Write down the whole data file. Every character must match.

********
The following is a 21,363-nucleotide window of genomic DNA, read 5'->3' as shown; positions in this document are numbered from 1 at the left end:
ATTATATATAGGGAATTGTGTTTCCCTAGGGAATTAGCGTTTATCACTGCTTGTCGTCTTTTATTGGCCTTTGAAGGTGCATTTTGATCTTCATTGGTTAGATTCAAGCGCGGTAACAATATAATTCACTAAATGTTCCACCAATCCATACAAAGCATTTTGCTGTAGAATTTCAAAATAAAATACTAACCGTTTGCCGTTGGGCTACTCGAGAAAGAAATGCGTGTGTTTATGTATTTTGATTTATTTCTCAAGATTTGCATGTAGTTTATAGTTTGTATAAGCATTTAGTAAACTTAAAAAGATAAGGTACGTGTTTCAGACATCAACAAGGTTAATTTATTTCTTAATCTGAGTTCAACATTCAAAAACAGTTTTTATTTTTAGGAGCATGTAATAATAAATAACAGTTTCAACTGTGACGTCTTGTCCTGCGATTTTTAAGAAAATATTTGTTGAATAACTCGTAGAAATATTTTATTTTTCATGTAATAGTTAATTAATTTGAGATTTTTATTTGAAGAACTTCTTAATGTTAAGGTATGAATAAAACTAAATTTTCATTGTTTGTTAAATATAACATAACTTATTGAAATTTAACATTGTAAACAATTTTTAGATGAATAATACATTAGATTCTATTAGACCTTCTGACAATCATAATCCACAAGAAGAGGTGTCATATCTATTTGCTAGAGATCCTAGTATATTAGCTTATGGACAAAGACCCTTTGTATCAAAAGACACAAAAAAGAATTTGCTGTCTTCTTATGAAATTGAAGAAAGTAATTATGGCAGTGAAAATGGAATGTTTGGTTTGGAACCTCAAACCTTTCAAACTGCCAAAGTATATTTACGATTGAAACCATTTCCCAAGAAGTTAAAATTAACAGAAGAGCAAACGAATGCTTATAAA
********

The following is a 21,363-nucleotide window of genomic DNA, read 5'->3' as shown; positions in this document are numbered from 1 at the left end:
ATTATATATAGGGAATTGTGTTTCCCTAGGGAATTAGCGTTTATCACTGCTTGTCGTCTTTTATTGGCCTTTGAAGGTGCATTTTGATCTTCATTGGTTAGATTCAAGCGCGGTAACAATATAATTCACTAAATGTTCCACCAATCCATACAAAGCATTTTGCTGTAGAATTTCAAAATAAAATACTAACCGTTTGCCGTTGGGCTACTCGAGAAAGAAATGCGTGTGTTTATGTATTTTGATTTATTTCTCAAGATTTGCATGTAGTTTATAGTTTGTATAAGCATTTAGTAAACTTAAAAAGATAAGGTACGTGTTTCAGACATCAACAAGGTTAATTTATTTCTTAATCTGAGTTCAACATTCAAAAACAGTTTTTATTTTTAGGAGCATGTAATAATAAATAACAGTTTCAACTGTGACGTCTTGTCCTGCGATTTTTAAGAAAATATTTGTTGAATAACTCGTAGAAATATTTTATTTTTCATGTAATAGTTAATTAATTTGAGATTTTTATTTGAAGAACTTCTTAATGTTAAGGTATGAATAAAACTAAATTTTCATTGTTTGTTAAATATAACATAACTTATTGAAATTTAACATTGTAAACAATTTTTAGATGAATAATACATTAGATTCTATTAGACCTTCTGACAATCATAATCCACAAGAAGAGGTGTCATATCTATTTGCTAGAGATCCTAGTATATTAGCTTATGGACAAAGACCCTTTGTATCAAAAGACACAAAAAAGAATTTGCTGTCTTCTTATGAAATTGAAGAAAGTAATTATGGCAGTGAAAATGGAATGTTTGGTTTGGAACCTCAAACCTTTCAAACTGCCAAAGTATATTTACGATTGAAACCATTTCCCAAGAAGTTAAAATTAACAGAAGAGCAAACGAATGCTTATAAA